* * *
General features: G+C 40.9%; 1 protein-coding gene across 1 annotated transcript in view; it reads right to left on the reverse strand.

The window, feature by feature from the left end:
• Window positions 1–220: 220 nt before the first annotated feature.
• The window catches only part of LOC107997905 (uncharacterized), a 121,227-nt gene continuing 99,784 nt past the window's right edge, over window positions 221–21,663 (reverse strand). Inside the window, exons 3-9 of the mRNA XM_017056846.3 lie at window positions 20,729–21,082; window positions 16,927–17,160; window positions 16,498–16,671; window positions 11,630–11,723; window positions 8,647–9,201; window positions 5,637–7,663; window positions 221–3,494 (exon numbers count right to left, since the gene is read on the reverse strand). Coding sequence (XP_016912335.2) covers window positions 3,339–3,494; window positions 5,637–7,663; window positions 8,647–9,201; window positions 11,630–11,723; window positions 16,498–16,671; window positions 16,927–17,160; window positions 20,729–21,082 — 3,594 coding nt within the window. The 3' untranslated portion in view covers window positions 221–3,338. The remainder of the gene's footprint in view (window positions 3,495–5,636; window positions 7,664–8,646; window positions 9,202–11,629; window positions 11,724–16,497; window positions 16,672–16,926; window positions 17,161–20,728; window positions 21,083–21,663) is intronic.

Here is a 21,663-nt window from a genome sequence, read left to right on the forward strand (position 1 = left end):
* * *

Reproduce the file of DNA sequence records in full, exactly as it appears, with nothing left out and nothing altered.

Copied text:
General features: G+C 40.9%; 1 protein-coding gene across 1 annotated transcript in view; it reads right to left on the reverse strand.

The window, feature by feature from the left end:
• Window positions 1–220: 220 nt before the first annotated feature.
• The window catches only part of LOC107997905 (uncharacterized), a 121,227-nt gene continuing 99,784 nt past the window's right edge, over window positions 221–21,663 (reverse strand). Inside the window, exons 3-9 of the mRNA XM_017056846.3 lie at window positions 20,729–21,082; window positions 16,927–17,160; window positions 16,498–16,671; window positions 11,630–11,723; window positions 8,647–9,201; window positions 5,637–7,663; window positions 221–3,494 (exon numbers count right to left, since the gene is read on the reverse strand). Coding sequence (XP_016912335.2) covers window positions 3,339–3,494; window positions 5,637–7,663; window positions 8,647–9,201; window positions 11,630–11,723; window positions 16,498–16,671; window positions 16,927–17,160; window positions 20,729–21,082 — 3,594 coding nt within the window. The 3' untranslated portion in view covers window positions 221–3,338. The remainder of the gene's footprint in view (window positions 3,495–5,636; window positions 7,664–8,646; window positions 9,202–11,629; window positions 11,724–16,497; window positions 16,672–16,926; window positions 17,161–20,728; window positions 21,083–21,663) is intronic.

Here is a 21,663-nt window from a genome sequence, read left to right on the forward strand (position 1 = left end):